For a completely different way to see the city, head over to Urban AdvenTours for the “Tour du Boston,” a two-and-a-half-hour family-friendly guided bike tour that starts in the historic North End, and winds its way to Charlestown, by the USS Constitution – the world’s oldest commissioned war ship, 1797; ‘Old Ironsides’ and the USS Constitution Museum are both free to visit – by Bunker Hill and the Charles River. The tour stays mainly on paved bike paths, and guides stop frequently to talk about landmarks. Trailers and baby seats are available, though not tandems or pull-along trailers. Participants should have some cycling skills – the tour is 16 kilometres. If you’d rather just take a bike out, rentals are $35 for 24 hours and include a lock and helmet. The tour is rated one of Boston’s best. “The fact you’re down in the streets, you’re going places no other tour can go,” says manager Barclay Bennett.

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8. Grab Some Eats

Looking for a place to dine en famille? In Faneuil Hall, Durgin-Park is one of the oldest continuously running establishments in the country, offering a side order of history along with the main dining room for a meal with the family, and the Hideout, a place to visit with pals for a beer. M.J. O’Connor’s, an authentic, upscale Irish pub is great for lunch with Shirley Temples for the kids (a big hit!), and the best Shepherd’s pie my husband’s eaten. Big praise indeed.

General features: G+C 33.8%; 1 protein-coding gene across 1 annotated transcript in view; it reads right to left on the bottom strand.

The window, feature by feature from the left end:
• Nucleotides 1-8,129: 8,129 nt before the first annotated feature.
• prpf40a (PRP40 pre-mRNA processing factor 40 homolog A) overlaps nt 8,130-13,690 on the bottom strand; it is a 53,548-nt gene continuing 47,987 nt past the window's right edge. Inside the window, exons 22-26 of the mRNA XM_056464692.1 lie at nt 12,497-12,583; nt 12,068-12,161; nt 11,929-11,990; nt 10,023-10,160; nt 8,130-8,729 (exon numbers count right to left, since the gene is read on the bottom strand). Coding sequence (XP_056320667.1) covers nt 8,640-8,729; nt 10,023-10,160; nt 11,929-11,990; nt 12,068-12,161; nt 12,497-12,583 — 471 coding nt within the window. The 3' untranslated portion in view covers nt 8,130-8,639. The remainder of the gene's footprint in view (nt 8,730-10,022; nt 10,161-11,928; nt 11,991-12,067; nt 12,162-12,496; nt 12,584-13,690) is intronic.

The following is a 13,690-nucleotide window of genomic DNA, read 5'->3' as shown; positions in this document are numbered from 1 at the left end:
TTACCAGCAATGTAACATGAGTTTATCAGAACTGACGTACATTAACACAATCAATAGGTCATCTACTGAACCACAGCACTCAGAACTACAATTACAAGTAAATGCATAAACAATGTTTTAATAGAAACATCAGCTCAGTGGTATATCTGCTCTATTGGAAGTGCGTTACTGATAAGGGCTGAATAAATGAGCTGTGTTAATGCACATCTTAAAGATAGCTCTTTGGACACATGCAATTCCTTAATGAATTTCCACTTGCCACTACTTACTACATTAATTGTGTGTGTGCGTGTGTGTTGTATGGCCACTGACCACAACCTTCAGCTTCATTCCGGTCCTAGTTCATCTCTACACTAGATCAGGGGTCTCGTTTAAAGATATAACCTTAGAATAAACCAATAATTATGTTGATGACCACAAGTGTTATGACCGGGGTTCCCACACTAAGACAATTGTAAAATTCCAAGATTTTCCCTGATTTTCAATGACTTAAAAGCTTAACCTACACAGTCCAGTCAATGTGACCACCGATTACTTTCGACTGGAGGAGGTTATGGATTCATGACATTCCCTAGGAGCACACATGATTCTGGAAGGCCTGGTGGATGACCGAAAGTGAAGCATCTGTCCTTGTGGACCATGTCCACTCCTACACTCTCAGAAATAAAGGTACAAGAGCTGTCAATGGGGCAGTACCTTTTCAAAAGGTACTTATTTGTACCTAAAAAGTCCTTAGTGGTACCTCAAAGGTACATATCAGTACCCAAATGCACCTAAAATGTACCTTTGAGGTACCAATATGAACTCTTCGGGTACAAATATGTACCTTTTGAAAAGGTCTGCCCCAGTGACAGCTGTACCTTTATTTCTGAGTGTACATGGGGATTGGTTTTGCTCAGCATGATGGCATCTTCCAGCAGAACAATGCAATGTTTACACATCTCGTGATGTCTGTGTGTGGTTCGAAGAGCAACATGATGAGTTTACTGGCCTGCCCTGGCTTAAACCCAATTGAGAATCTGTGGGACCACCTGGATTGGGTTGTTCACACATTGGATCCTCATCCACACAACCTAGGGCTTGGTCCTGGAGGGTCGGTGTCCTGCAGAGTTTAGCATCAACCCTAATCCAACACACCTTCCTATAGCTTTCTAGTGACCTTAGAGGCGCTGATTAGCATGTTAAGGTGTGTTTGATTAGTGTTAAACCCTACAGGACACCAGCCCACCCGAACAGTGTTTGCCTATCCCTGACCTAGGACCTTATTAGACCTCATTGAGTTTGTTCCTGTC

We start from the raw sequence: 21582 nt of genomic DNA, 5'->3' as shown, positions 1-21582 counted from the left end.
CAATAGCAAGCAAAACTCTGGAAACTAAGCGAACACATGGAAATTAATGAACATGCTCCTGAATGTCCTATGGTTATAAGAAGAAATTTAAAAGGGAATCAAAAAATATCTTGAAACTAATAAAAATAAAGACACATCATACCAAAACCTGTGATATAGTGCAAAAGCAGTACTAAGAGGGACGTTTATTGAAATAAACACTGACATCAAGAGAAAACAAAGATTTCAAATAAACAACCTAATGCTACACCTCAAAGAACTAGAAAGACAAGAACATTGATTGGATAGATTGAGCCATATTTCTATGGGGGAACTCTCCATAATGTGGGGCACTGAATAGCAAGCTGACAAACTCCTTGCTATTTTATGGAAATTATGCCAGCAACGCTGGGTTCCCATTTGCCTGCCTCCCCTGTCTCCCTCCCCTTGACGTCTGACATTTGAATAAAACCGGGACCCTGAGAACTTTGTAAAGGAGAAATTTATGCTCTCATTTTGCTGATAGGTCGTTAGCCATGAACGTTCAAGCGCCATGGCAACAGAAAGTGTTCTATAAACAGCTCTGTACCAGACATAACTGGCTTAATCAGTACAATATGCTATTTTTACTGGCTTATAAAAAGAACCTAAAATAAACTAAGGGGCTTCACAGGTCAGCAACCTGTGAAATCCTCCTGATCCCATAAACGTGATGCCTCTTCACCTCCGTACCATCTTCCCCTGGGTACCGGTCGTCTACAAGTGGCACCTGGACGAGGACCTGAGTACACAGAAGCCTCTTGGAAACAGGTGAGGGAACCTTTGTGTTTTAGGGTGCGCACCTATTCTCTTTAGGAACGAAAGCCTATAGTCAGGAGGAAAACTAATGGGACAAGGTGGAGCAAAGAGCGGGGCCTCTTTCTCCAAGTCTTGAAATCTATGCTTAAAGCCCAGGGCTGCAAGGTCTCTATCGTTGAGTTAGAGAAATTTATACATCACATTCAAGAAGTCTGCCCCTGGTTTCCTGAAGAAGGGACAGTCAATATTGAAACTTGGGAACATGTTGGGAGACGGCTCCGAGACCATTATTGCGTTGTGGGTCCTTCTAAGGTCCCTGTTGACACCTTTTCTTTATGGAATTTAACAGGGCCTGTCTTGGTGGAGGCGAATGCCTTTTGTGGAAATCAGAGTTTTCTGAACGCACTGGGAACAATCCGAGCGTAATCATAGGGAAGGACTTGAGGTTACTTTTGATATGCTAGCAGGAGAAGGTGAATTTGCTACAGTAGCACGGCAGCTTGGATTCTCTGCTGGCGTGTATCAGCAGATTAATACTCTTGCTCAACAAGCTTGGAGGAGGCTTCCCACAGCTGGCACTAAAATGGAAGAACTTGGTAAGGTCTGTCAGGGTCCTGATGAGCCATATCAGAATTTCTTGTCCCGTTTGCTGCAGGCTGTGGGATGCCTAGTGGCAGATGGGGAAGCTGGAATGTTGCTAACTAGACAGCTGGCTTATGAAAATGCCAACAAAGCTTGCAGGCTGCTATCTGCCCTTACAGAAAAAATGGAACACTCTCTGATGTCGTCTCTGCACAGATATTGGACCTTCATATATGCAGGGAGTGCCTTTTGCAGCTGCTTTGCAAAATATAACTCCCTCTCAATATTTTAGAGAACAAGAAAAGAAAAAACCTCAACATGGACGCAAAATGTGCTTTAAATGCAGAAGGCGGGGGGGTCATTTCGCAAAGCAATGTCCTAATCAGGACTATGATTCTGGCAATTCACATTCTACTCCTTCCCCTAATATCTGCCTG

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9. Base Yourself in Back Bay

Hotel choices are aplenty, but for the best bet, base yourself in fashionable Back Bay. The Copley Square Hotel is a small Boston boutique hotel large on charm and friendly staff. It’s Boston’s second oldest hotel and offers such amenities as a complimentary wind-down evening glass of wine. The hotel is also next door to Shaw’s grocery – a great option for savings-conscious families. The historic Fairmont Copley Plaza is home to Canine Ambassador Catie Copley, the oh so civil Fairmont Gold level, and was the inspiration for the Suite Life of Zack and Cody. Both hotels are within walking distance of Fenway, Newbury Street, the Boston Commons and neighbour the Boston Public Library and the Copley T station. Copley Square itself is full of old-school architecture, the amazing Trinity Church, a farmer’s market, and the Boston Marathon’s Finish Line on Boylston Street.

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10. Scream for Ice Cream at Emack and Bolio’s

If you want the true Boston ice cream experience, it doesn’t get much tastier than Emack and Bolio’s. Awards have come fast and furious for this ice cream shop regularly named to the Best of Boston lists, indeed one of the top ice cream shops in all New England. Locations are easily found around the city including on the Boston waterfront and trendy Newbury Street.